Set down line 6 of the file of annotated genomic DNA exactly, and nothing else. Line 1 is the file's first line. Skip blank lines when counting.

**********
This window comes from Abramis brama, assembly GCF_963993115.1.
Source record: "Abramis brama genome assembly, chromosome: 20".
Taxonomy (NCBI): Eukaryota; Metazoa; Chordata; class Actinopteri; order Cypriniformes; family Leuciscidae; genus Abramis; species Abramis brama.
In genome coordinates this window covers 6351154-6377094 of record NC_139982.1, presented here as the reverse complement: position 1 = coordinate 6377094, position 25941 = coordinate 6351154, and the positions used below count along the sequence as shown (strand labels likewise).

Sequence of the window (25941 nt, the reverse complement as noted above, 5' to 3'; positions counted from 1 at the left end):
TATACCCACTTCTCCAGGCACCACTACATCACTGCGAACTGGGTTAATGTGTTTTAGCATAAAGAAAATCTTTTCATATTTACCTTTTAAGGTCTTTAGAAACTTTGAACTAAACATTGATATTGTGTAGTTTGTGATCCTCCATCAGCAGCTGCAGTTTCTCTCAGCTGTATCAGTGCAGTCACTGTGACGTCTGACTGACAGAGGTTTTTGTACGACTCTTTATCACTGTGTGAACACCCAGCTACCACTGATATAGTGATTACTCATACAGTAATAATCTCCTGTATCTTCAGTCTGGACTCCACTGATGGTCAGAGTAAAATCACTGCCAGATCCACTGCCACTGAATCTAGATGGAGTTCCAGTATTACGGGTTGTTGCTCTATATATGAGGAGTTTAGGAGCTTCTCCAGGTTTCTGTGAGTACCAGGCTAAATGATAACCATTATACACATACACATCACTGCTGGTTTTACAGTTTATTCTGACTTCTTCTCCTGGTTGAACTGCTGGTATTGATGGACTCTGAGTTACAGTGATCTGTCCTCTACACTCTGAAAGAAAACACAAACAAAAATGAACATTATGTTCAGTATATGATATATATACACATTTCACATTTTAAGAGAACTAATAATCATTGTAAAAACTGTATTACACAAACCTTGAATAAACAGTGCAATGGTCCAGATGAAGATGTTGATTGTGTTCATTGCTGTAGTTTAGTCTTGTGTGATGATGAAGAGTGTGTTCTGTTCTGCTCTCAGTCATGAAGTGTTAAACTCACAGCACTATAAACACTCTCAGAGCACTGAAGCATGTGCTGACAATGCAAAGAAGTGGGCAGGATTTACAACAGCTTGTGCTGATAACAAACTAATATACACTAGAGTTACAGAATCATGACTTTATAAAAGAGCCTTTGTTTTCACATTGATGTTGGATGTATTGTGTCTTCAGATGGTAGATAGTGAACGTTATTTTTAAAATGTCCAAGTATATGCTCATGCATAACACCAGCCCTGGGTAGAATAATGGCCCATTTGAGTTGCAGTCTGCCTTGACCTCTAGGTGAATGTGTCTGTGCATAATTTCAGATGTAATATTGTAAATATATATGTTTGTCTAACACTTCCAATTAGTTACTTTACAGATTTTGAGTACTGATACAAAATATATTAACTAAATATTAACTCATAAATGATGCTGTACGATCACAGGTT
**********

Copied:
TATACCCACTTCTCCAGGCACCACTACATCACTGCGAACTGGGTTAATGTGTTTTAGCATAAAGAAAATCTTTTCATATTTACCTTTTAAGGTCTTTAGAAACTTTGAACTAAACATTGATATTGTGTAGTTTGTGATCCTCCATCAGCAGCTGCAGTTTCTCTCAGCTGTATCAGTGCAGTCACTGTGACGTCTGACTGACAGAGGTTTTTGTACGACTCTTTATCACTGTGTGAACACCCAGCTACCACTGATATAGTGATTACTCATACAGTAATAATCTCCTGTATCTTCAGTCTGGACTCCACTGATGGTCAGAGTAAAATCACTGCCAGATCCACTGCCACTGAATCTAGATGGAGTTCCAGTATTACGGGTTGTTGCTCTATATATGAGGAGTTTAGGAGCTTCTCCAGGTTTCTGTGAGTACCAGGCTAAATGATAACCATTATACACATACACATCACTGCTGGTTTTACAGTTTATTCTGACTTCTTCTCCTGGTTGAACTGCTGGTATTGATGGACTCTGAGTTACAGTGATCTGTCCTCTACACTCTGAAAGAAAACACAAACAAAAATGAACATTATGTTCAGTATATGATATATATACACATTTCACATTTTAAGAGAACTAATAATCATTGTAAAAACTGTATTACACAAACCTTGAATAAACAGTGCAATGGTCCAGATGAAGATGTTGATTGTGTTCATTGCTGTAGTTTAGTCTTGTGTGATGATGAAGAGTGTGTTCTGTTCTGCTCTCAGTCATGAAGTGTTAAACTCACAGCACTATAAACACTCTCAGAGCACTGAAGCATGTGCTGACAATGCAAAGAAGTGGGCAGGATTTACAACAGCTTGTGCTGATAACAAACTAATATACACTAGAGTTACAGAATCATGACTTTATAAAAGAGCCTTTGTTTTCACATTGATGTTGGATGTATTGTGTCTTCAGATGGTAGATAGTGAACGTTATTTTTAAAATGTCCAAGTATATGCTCATGCATAACACCAGCCCTGGGTAGAATAATGGCCCATTTGAGTTGCAGTCTGCCTTGACCTCTAGGTGAATGTGTCTGTGCATAATTTCAGATGTAATATTGTAAATATATATGTTTGTCTAACACTTCCAATTAGTTACTTTACAGATTTTGAGTACTGATACAAAATATATTAACTAAATATTAACTCATAAATGATGCTGTACGATCACAGGTT